Monday, July 15, 2013

Ode to the Modern Bathroom

by Amanda Forester

I returned today from a series of camping adventures that has taken me over several states and allowed me to explore many wonderful settings.  After marveling at the Grand Canyon, Bryce, Zion, Mount Shasta, and several other incredible places I can say without hesitation that God's creation is absolutely awe-inspiring.

 As a historical author, going camping for a while and "roughing it" was useful to gain some authenticity regarding what it must have been like for people to actually live in medieval Scotland or Regency England.  Despite the rather romantic notions I hold dear regarding both times in history, there is an unfortunate reality about lack of running water that as I camper, I found hard to deny.

I do enjoy camping and the opportunity to explore scenery that is vibrant and fresh, but after a few days without a shower I confess to being less than vibrant and decidedly not at all fresh.  After a few days I had my hair in pony tails and even after I took out the bands my hair just stayed molded in place.  Yuck! Contrary to some myths about historical times, people did bathe, at least every once in a while.  But I am sure that as a modern person addicted to her daily shower, it would not be anywhere near often enough for my modern sensibilities . 

The often overlooked and unappreciated modern flush toilet is another modern invention I would find difficult to live without.  Can you imagine living in crowded 1810 London with no sanitation system?  The smell - ugh!  The rich could hire night soil men to haul away the waste, but for most Londoners the waste ended up in common cesspools.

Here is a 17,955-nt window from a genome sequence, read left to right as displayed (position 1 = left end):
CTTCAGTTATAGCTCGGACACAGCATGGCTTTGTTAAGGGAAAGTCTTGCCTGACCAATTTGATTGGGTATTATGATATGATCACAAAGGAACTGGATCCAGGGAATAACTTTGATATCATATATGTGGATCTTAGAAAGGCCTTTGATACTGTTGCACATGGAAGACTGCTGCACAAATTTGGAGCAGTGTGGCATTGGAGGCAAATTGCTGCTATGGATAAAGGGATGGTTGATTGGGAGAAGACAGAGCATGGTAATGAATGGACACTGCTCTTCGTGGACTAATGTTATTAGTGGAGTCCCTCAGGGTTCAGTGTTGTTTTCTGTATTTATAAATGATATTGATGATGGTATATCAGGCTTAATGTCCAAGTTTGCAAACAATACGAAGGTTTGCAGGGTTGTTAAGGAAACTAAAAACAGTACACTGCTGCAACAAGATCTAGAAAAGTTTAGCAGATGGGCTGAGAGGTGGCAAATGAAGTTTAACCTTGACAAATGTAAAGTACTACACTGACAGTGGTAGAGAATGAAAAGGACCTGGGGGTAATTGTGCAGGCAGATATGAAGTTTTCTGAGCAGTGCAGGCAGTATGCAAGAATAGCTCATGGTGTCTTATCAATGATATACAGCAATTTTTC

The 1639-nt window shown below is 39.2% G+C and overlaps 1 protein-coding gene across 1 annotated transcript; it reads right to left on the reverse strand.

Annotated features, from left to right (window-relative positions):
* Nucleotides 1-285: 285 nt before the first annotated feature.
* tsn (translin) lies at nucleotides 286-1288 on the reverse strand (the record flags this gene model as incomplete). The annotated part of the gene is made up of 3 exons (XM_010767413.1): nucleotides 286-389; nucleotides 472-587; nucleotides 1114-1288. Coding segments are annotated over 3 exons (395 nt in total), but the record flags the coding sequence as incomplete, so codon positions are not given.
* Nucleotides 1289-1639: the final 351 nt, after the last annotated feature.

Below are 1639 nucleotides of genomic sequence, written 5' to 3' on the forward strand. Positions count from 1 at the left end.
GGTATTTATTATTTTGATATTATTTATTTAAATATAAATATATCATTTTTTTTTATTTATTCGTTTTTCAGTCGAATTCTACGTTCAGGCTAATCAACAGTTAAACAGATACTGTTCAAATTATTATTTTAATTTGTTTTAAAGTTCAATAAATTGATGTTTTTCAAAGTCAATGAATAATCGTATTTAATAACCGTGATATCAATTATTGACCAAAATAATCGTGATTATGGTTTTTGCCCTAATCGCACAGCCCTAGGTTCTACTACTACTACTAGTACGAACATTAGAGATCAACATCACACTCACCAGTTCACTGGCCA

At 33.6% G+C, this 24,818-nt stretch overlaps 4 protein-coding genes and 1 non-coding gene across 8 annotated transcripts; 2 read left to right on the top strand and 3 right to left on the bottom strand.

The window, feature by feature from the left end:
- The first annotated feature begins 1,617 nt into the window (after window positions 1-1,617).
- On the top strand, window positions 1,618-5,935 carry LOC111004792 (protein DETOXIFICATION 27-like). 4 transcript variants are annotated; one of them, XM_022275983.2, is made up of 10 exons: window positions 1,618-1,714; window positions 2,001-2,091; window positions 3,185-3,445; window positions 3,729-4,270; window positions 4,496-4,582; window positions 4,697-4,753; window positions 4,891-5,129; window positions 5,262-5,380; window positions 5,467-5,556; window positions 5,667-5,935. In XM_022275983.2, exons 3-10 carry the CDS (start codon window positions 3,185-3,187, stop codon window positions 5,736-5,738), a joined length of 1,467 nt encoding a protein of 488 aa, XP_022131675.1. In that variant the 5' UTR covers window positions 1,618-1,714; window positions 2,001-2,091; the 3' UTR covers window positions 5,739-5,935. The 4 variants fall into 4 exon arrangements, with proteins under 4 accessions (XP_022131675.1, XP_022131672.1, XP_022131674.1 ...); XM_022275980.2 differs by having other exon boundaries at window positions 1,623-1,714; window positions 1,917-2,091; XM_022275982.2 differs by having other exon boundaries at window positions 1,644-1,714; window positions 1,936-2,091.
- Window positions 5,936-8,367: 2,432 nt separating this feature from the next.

My camping experience also reminded me that insects do inhabit much of the natural world.  I found, after discovering a spider crawling up my shoulder and into my hair, that I am not overly found of creepy crawly things... and I can shriek in an octave that was heretofore unknown to me. 

Suffice to say, I have a new appreciation for what our ancestors endured.  Of course it does lead one to wonder how our present day will be looked back upon by future generations.  Until then, I shall enjoy my hot water shower and my delightful flushing toilet.

What modern convenience would you find hard to live without?


  1. Hi Amanda. I totally agree with you. I could not live without the things you mentioned, but let's not forget about deodorant.

  2. Hi, Amanda, I don't have to leave my home to realize that the bugs are as much indoors as they are OUTDOORS. :)

    My grandfather was a doctor in Canada and actually invented his own deodorant, having been a pharmacist also, and owned the local drugstore. He never patented it, but sold it out of his drugstore. :) During prohibition up there, the townspeople had a party and some bought up all the cooking extracts he sold in the drugstore. You know--when they were all alcohol? So two guys said they'd never look at another banana as long as they lived. They had hangovers from the banana extract. LOL Love history. :)

  3. I find the best sort of camping is done in a cabin with air conditioning and wifi.

  4. Victoria - yes! Very important. At least I could take that camping!

    Terry - wow, inventing deodorant is very cool. Maybe if he patented it you could be a deodorant heiress now! Sounds like the bugs have invaded - yikes!

  5. Shana - air conditioning and wifi- yes! Especially when we were in Arizona and Nevada I found myself finding places with AC. I think the idea of the afternoon siesta is very important!

  6. There are so many things that I could not live without.
    1. Modern plumbing and sewage systems
    2. Access to clean, safe water (I drink about a gallon a day)
    3. Personal hygiene items
    4. Air conditioning
    5. Refrigerators & microwaves
    6. Computers/tablets/ereaders, wifi.

    Most of these things I could do without for a few days but the first 3 I couldn't go a day without.